U.S. SENATE – Senator Daines today released the following statement in response to the Supreme Court’s decision to side with private property owners Michael and Chantell Sackett in Sackett vs. the Environmental Protection Agency (EPA) and narrow the scope of the federal government’s regulatory authority over “waters of the United States.”
“Today the Supreme Court helped put Montana farmers and ranchers more in charge of the decisions about their own land, ripping it away from unelected Washington bureaucrats. Our farmers and ranchers feed the country and the world and should not have to fear an overbearing federal government making decisions about their land for them,” said Daines. “For too long Washington Democrats have depended on the regulatory agencies and the judiciary to force their will on the American people when they could not get their way through the legislative process and I am glad to see the Court recognize this and right these wrongs.”
Daines is an outspoken advocate for the rights of Montana landowners. Earlier this year, he joined his Republican colleagues in introducing a formal challenge to the Biden administration’s burdensome “waters of the United States” (WOTUS) rule through a Congressional Review Act (CRA) joint resolution of disapproval. After the CRA passed both the House and the Senate, it was vetoed by President Biden.
Senator Daines also joined 200 colleagues in submitting an amicus brief for Sackett v. EPA that laid out support for ensuring that farmers, ranchers, small businesses, and property owners could develop their land without the threat of federal bureaucrats charging them with civil or criminal penalties.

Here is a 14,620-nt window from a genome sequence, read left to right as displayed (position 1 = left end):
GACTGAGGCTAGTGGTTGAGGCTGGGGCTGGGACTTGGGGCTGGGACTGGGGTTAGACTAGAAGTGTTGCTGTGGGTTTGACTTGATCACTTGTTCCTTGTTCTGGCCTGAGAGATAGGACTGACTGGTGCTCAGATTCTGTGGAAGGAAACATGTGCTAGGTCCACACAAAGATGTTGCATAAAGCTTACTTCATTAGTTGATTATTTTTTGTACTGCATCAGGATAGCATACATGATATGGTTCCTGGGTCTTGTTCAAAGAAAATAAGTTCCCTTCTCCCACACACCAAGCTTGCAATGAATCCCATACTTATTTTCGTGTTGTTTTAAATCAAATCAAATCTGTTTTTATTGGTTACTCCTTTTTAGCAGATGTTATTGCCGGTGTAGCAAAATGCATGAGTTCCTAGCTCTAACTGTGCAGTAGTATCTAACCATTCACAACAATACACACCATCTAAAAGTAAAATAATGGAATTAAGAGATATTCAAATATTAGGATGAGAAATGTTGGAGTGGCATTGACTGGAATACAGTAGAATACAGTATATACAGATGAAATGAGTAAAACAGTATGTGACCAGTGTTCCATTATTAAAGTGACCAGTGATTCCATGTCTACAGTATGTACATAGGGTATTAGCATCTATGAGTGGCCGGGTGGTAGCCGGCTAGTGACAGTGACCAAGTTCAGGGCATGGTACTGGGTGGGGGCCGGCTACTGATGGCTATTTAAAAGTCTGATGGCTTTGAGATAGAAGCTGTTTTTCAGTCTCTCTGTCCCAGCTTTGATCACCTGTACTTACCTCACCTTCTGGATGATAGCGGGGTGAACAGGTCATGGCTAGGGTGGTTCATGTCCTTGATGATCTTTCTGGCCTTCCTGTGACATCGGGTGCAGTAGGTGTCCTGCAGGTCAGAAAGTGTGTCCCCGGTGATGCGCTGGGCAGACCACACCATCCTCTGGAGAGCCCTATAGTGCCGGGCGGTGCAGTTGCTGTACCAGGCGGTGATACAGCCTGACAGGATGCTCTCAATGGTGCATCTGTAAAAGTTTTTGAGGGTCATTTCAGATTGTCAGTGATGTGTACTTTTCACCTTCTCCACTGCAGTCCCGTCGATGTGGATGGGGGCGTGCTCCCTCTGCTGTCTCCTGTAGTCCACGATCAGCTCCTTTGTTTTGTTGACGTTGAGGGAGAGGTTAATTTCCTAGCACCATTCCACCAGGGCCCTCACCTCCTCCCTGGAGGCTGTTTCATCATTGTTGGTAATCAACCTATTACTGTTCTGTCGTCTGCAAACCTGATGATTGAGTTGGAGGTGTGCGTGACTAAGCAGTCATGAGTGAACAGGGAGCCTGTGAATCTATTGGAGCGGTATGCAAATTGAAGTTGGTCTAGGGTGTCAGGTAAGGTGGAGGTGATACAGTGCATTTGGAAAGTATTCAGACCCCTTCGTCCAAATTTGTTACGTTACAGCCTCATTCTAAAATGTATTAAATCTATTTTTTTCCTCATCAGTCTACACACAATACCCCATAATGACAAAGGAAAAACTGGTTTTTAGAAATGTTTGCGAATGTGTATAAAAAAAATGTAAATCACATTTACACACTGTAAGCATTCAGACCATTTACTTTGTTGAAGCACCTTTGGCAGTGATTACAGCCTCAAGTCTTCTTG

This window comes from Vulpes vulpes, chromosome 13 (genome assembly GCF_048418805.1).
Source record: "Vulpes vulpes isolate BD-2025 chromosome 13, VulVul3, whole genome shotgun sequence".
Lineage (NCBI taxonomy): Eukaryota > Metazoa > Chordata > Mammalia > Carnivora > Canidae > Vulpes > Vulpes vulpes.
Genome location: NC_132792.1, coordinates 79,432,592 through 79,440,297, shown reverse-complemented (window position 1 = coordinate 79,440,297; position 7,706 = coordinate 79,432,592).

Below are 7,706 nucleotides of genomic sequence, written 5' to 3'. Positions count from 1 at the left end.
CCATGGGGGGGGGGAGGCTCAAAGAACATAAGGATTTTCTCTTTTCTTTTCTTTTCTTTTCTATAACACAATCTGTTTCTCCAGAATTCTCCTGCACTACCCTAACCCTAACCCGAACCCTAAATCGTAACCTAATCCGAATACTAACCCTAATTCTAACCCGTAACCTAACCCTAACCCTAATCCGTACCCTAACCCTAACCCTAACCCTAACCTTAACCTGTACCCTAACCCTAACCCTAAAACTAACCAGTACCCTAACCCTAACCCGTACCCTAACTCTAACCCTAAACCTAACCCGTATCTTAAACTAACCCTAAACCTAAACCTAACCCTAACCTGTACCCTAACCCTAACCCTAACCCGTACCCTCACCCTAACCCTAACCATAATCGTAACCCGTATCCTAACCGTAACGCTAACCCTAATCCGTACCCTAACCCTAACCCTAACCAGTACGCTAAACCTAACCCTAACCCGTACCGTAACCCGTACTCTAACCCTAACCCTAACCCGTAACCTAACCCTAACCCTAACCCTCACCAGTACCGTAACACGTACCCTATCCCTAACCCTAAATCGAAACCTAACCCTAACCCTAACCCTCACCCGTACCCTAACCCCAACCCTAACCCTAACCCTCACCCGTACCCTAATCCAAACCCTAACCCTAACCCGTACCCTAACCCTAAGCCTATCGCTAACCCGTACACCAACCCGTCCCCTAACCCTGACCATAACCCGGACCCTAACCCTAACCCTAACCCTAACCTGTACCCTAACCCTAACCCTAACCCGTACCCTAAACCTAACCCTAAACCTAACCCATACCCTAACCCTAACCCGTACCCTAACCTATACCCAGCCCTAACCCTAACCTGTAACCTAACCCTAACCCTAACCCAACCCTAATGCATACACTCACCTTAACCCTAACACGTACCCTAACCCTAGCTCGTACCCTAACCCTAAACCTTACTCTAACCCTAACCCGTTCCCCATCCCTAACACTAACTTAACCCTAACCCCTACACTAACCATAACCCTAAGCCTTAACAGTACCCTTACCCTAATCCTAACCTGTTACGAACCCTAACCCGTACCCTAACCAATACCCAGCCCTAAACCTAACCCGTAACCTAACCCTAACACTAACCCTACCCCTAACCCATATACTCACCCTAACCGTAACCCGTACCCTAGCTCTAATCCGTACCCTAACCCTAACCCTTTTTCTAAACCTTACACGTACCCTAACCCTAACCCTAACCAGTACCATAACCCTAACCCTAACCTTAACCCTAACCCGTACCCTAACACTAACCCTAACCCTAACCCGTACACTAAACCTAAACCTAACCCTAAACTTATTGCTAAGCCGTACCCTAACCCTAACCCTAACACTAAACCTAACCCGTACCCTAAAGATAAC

Today, all nine Supreme Court Justices concurred in reversing the judgement of the Ninth Circuit that the EPA had regulatory authority over Mike and Chantell Sackett’s property.
The Sackett’s have been in a legal battle with the EPA since 2007 over the legality of them building a home on land they own near Priest Lake, Idaho. The EPA claimed that the Sackett’s property was a protected wetland under federal jurisdiction and threatened the Sackett’s with thousands of dollars in fines a day if they continued to develop the property. The EPA claimed that the property was under the jurisdiction of the Clean Water Act (CWA), which regulates “waters of the United States” and “navigable waters.” The Sackett’s had to first bring a case all the way to the Supreme Court in 2012 to secure a decision that they had the right to challenge the EPA’s order in a court of law. Once they secured that unanimous decision, they were then able to bring a suit against the EPA and ask the Supreme Court to clarify the scope of the EPA’s regulatory powers under the CWA. And today, the court again unanimously ruled in their favor.
Prior to this case, the court decided in 2006, in Rapanos v. United States that the EPA and U.S. Army Corps of Engineers definition of “navigable waters” was illegal and limited the scope of federal authority over non-navigable waters, but the court did not create a clear ruling. Instead, Justice Kennedy created a vague and broad “significant nexus” test.